Lyrically, “Scents” is about slowing down, and taking a moment to realize all the beauty in your world. Those “Scents and Subtle Sounds” in the lyrics are things “you would, I think, be startled by, the things that you would find.” In becoming cognizant of them, “you’d be treated to a view of everything you love.” Those lyrics all come from the intro, which declares that “if you do it right, you’ll find, the moment never ends.” It’s saying that you can prolong the joy in your life by slowing down to realize all the things you have and love. Those things can be read in many ways – your material possessions, your family, your work, etc. For Trey and Tom, who wrote the song together, it’s probably their kids. The song’s lyrics reprise the same basic ideas: “If you would stop and notice that we number every day / But allow the many moments left uncounted slip away.” Again, if you can “enjoy them one by one,” then “you would see a trail of treasure, memories you love.” So it seems that the lyrics of the two sections are a bit redundant. But I think that they represent the two sides of the concept. There’s the problem of life, that we don’t pay enough attention to the little things that really matter because we are too caught up in trivialities, and there’s the solution, to stop, appreciate what you have, and be happy. The song narrates the two sides of that dilemma. The intro is the life unfulfilled. It is the drudgery of day-to-day living without stopping to notice the “scents you never noticed and many subtle sounds.” The song is then the wonderfully colorful world that opens when you do realize all those little things. As such, the song is sprinkled with impressionistic representations of that full, “colorful” life, since those “scents and subtle sounds” become “colors in the void.” The void is the intro. Without it, the colors are just day-glo overkill, they need the void to have meaning.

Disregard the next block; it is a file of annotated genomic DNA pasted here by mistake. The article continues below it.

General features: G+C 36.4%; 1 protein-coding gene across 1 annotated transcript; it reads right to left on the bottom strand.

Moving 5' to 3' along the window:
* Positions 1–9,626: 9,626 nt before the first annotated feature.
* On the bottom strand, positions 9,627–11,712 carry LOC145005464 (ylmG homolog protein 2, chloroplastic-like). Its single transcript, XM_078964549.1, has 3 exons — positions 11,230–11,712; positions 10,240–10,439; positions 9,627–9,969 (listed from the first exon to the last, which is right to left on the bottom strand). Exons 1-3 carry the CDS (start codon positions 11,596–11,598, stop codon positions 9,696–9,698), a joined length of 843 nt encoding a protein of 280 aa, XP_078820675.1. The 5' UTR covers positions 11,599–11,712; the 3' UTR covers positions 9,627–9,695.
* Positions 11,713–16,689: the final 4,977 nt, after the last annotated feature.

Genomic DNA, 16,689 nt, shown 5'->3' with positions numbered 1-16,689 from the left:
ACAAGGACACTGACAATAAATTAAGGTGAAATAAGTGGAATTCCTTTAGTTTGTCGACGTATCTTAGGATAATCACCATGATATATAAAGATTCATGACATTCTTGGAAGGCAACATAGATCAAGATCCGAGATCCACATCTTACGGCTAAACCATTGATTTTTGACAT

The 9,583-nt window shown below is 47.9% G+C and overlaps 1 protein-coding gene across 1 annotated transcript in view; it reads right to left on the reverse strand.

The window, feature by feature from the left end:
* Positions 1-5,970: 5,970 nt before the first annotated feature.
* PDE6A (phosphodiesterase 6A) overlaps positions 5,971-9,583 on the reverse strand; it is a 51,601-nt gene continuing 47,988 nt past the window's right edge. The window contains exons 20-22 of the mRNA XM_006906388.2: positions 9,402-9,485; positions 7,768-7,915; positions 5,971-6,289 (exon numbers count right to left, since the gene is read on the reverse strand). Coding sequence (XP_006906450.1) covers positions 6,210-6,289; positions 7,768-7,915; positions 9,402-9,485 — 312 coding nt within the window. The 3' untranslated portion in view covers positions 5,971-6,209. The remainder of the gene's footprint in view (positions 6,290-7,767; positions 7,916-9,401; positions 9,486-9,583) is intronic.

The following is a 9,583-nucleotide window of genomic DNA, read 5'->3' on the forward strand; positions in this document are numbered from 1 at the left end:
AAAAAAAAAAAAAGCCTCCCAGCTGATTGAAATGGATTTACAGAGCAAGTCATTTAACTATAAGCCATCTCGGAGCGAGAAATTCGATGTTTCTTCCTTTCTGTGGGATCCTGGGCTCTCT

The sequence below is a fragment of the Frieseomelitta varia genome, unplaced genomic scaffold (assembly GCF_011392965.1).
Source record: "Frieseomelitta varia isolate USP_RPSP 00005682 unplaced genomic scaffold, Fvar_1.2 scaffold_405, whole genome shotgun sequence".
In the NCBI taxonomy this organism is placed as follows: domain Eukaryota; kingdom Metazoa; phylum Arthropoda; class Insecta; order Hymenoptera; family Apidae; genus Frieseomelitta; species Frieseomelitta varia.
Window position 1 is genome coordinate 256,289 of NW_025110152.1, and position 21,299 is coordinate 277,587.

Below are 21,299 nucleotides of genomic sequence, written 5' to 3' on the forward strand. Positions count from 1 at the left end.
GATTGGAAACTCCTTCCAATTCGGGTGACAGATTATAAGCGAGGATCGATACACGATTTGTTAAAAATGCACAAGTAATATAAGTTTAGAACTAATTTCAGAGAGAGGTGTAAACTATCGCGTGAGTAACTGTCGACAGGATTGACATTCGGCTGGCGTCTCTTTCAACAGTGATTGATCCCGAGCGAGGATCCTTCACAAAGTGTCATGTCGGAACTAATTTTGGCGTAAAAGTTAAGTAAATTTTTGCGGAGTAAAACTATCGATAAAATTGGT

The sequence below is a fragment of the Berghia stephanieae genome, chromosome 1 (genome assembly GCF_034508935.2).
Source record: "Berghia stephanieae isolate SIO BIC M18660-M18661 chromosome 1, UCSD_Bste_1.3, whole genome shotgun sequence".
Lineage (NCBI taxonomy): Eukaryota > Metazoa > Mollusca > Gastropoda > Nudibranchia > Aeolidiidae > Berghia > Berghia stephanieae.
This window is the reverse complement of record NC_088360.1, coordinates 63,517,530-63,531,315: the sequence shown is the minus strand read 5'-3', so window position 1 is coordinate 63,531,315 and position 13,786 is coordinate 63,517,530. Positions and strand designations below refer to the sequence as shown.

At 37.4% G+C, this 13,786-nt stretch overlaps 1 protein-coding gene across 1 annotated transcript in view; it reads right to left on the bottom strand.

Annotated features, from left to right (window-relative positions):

Musically, “Scents” isn’t all that interesting. Trey’s strumming around the D chord that opens the song really does sound like the Who, and in that YouTube clip above Mike does his best John Entwistle impersonation. Distorted strumming during the lyrics section (over just the tonic D and the dominant A) lead to an ethereal arpeggiation of chords in the key of D major. The jam then sets up a I-IV subdominant oscillation, not unlike “Harry Hood” which goes I-V-IV. The V-I motion is replaced by IV-I as the main structural progression, set up by the long pedal on G over the word “void” that then resolves down to D for the beginning of the jam. The jam follows the model of “Slave” or “Hood,” starting ever-so-quietly and building, but not to the same exultant peak as either of those two songs.